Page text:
Soybean rally excites the markets

combining soybeans, farm, USDA, grain markets
Farm and Dairy file photo

The long weekend and continued weather problems in South America have contributed to a soybean rally that is still going. This Tuesday morning, Feb. 20, we made a new recent high, and we are getting close to the contract high made back in July.

All signs are that the prices are continuing strong on the Chicago Board of Trade. Soybean open interest increased Friday, Feb. 16.

This is the total of contracts that are in the market, and is an indication that new buyers are entering the market. Meanwhile, the corn speculators have bought back their record short spec position and are now slightly net long.

Positive mood

The spec funds are notoriously fickle, and can turn around at any minute. Still, they provide indication that the mood is for higher prices.

That mood will last until it doesn’t, of course. The current mood is predicated on the continued weather problems reported out of Argentina and Brazil.

The Argentines are too dry, the Brazilians are too wet. Too wet in Brazil means the current corn harvest is delayed.

They are at 15 percent instead of the normal 31. It was feared that this weather is also limiting planting of the second corn crop, the “safrina” crop.

That does not seem to be true at this point, as planting is actually at 46 percent versus an average 41 percent.

There are conflicting ideas about the size of the soybean crop. Wet weather was seen to slow harvest and hurt yields, but the Brazilians still expect a record crop of 115.6 mmt.

USDA is expecting 112 mmt, so there is quite a difference. Meanwhile, the Argentine crops are seen to be limited by dry conditions. It is the Argentine dryness that seems to be driving our prices higher.

Overnight going into Tuesday morning, we traded March futures at 10.39, which was a new recent high. That is the best price since the 10.44 3/4 of July 25, and is close to the contract high of 10.50-1/2 we had July 12.

We are currently at 10.35-3/4, up 14-1/4. What remains to be seen is if we can break the old high.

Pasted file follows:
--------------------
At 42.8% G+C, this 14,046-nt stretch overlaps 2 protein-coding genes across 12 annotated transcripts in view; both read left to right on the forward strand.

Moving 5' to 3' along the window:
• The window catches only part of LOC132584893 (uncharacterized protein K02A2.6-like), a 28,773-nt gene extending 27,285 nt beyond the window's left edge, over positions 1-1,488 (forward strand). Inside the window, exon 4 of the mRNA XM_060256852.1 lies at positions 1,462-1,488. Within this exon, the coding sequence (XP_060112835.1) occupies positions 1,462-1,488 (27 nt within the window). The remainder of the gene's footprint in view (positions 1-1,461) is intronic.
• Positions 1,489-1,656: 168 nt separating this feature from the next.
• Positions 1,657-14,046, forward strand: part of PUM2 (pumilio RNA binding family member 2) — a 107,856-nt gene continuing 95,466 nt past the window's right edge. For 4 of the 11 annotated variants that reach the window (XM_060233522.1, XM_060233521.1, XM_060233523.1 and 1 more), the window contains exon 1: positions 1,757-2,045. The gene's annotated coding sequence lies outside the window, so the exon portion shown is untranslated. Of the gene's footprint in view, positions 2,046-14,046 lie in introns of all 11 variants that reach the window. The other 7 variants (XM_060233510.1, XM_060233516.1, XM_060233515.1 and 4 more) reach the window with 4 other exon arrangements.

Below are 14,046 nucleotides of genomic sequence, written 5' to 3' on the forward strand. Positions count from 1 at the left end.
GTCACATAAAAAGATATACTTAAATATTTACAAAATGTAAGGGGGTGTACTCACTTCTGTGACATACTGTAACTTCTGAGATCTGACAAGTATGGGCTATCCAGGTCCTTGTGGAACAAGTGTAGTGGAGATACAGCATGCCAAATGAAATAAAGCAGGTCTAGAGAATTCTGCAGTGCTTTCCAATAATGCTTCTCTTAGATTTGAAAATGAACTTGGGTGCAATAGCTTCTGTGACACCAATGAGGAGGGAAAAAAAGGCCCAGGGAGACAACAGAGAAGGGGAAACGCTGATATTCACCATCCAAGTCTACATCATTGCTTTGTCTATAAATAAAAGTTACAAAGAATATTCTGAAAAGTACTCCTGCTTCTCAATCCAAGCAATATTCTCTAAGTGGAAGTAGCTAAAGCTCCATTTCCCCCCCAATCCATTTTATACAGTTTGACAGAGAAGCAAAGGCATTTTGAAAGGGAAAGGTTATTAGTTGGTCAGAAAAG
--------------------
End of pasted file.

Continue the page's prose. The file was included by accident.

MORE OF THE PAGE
Critical time

Now is the critical time. We either push against the overhead resistance without breaking it, or we break out into new territory. Right now my bias is that we confirm the high, but don’t break it.

Cash grain traders are buying beans right now and taking targets. It will be a few days before we know if those targets were too optimistic.

Other crops. The corn markets are firm, following the beans. However, we have no real bull market in the corn.

Prices are still modest. Current March futures are trading 3.69-1/4, up 1 3/4 cents. The high this morning was 3.70, a new recent high. We were right here the end of September, and this is a good rally, since we were as low as 3.45-1/2 on Jan. 12.

It just is not a high price. The contract high was back in July at 4.22 1/4, and there is nothing in the market to suggest we are going anywhere near that again.

Wheat futures, driven by continued dry weather and weather forecasts for the Great Plains, are at the highest level in months. The new March futures high was made the 13th at 4.67-1/4.

We are currently trading 4.61. We have rallied from 4.13-1/4 in the middle of January. We are seeing sales opportunities. What few bushels we are growing may finally start seeing respectable prices.


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